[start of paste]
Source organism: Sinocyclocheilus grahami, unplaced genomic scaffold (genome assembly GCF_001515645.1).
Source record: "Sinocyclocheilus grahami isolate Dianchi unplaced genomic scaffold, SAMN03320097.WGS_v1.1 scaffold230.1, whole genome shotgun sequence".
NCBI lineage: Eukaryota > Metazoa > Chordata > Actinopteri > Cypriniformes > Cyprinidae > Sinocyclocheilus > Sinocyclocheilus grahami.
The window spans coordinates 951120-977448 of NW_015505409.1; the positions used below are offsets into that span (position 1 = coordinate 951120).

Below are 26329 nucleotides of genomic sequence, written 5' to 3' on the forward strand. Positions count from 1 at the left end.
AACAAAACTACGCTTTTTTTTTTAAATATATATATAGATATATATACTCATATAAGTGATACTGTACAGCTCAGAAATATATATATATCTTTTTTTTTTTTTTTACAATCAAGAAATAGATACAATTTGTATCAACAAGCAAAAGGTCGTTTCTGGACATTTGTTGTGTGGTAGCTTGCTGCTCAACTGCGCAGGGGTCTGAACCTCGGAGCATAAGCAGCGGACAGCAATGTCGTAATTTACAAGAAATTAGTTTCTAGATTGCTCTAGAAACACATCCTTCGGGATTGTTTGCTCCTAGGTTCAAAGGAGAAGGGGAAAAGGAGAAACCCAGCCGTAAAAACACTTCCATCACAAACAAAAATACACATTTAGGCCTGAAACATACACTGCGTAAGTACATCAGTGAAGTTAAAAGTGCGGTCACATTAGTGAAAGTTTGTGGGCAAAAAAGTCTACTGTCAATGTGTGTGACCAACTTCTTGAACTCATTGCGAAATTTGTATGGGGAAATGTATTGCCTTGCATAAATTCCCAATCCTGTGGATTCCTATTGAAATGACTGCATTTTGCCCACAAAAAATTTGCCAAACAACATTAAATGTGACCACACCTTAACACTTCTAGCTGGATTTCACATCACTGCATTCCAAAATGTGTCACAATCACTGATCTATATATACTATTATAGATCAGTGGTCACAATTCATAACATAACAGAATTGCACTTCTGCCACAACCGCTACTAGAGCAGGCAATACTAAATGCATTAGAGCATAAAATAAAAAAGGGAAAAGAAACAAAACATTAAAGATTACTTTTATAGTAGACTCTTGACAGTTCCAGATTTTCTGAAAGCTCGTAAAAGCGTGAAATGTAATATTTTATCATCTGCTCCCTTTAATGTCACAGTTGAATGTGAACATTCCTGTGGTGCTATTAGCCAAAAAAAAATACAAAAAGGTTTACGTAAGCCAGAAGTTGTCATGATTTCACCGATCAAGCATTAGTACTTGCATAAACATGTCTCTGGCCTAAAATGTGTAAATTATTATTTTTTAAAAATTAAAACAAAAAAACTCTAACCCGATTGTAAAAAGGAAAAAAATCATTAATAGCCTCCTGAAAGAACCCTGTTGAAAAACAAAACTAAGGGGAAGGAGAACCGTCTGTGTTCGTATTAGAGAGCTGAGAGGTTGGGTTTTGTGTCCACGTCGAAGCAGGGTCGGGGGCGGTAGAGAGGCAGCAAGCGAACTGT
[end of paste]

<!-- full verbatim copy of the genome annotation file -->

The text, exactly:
Source organism: Sinocyclocheilus grahami, unplaced genomic scaffold (genome assembly GCF_001515645.1).
Source record: "Sinocyclocheilus grahami isolate Dianchi unplaced genomic scaffold, SAMN03320097.WGS_v1.1 scaffold230.1, whole genome shotgun sequence".
NCBI lineage: Eukaryota > Metazoa > Chordata > Actinopteri > Cypriniformes > Cyprinidae > Sinocyclocheilus > Sinocyclocheilus grahami.
The window spans coordinates 951120-977448 of NW_015505409.1; the positions used below are offsets into that span (position 1 = coordinate 951120).

Below are 26329 nucleotides of genomic sequence, written 5' to 3' on the forward strand. Positions count from 1 at the left end.
AACAAAACTACGCTTTTTTTTTTAAATATATATATAGATATATATACTCATATAAGTGATACTGTACAGCTCAGAAATATATATATATCTTTTTTTTTTTTTTTACAATCAAGAAATAGATACAATTTGTATCAACAAGCAAAAGGTCGTTTCTGGACATTTGTTGTGTGGTAGCTTGCTGCTCAACTGCGCAGGGGTCTGAACCTCGGAGCATAAGCAGCGGACAGCAATGTCGTAATTTACAAGAAATTAGTTTCTAGATTGCTCTAGAAACACATCCTTCGGGATTGTTTGCTCCTAGGTTCAAAGGAGAAGGGGAAAAGGAGAAACCCAGCCGTAAAAACACTTCCATCACAAACAAAAATACACATTTAGGCCTGAAACATACACTGCGTAAGTACATCAGTGAAGTTAAAAGTGCGGTCACATTAGTGAAAGTTTGTGGGCAAAAAAGTCTACTGTCAATGTGTGTGACCAACTTCTTGAACTCATTGCGAAATTTGTATGGGGAAATGTATTGCCTTGCATAAATTCCCAATCCTGTGGATTCCTATTGAAATGACTGCATTTTGCCCACAAAAAATTTGCCAAACAACATTAAATGTGACCACACCTTAACACTTCTAGCTGGATTTCACATCACTGCATTCCAAAATGTGTCACAATCACTGATCTATATATACTATTATAGATCAGTGGTCACAATTCATAACATAACAGAATTGCACTTCTGCCACAACCGCTACTAGAGCAGGCAATACTAAATGCATTAGAGCATAAAATAAAAAAGGGAAAAGAAACAAAACATTAAAGATTACTTTTATAGTAGACTCTTGACAGTTCCAGATTTTCTGAAAGCTCGTAAAAGCGTGAAATGTAATATTTTATCATCTGCTCCCTTTAATGTCACAGTTGAATGTGAACATTCCTGTGGTGCTATTAGCCAAAAAAAAATACAAAAAGGTTTACGTAAGCCAGAAGTTGTCATGATTTCACCGATCAAGCATTAGTACTTGCATAAACATGTCTCTGGCCTAAAATGTGTAAATTATTATTTTTTAAAAATTAAAACAAAAAAACTCTAACCCGATTGTAAAAAGGAAAAAAATCATTAATAGCCTCCTGAAAGAACCCTGTTGAAAAACAAAACTAAGGGGAAGGAGAACCGTCTGTGTTCGTATTAGAGAGCTGAGAGGTTGGGTTTTGTGTCCACGTCGAAGCAGGGTCGGGGGCGGTAGAGAGGCAGCAAGCGAACTGT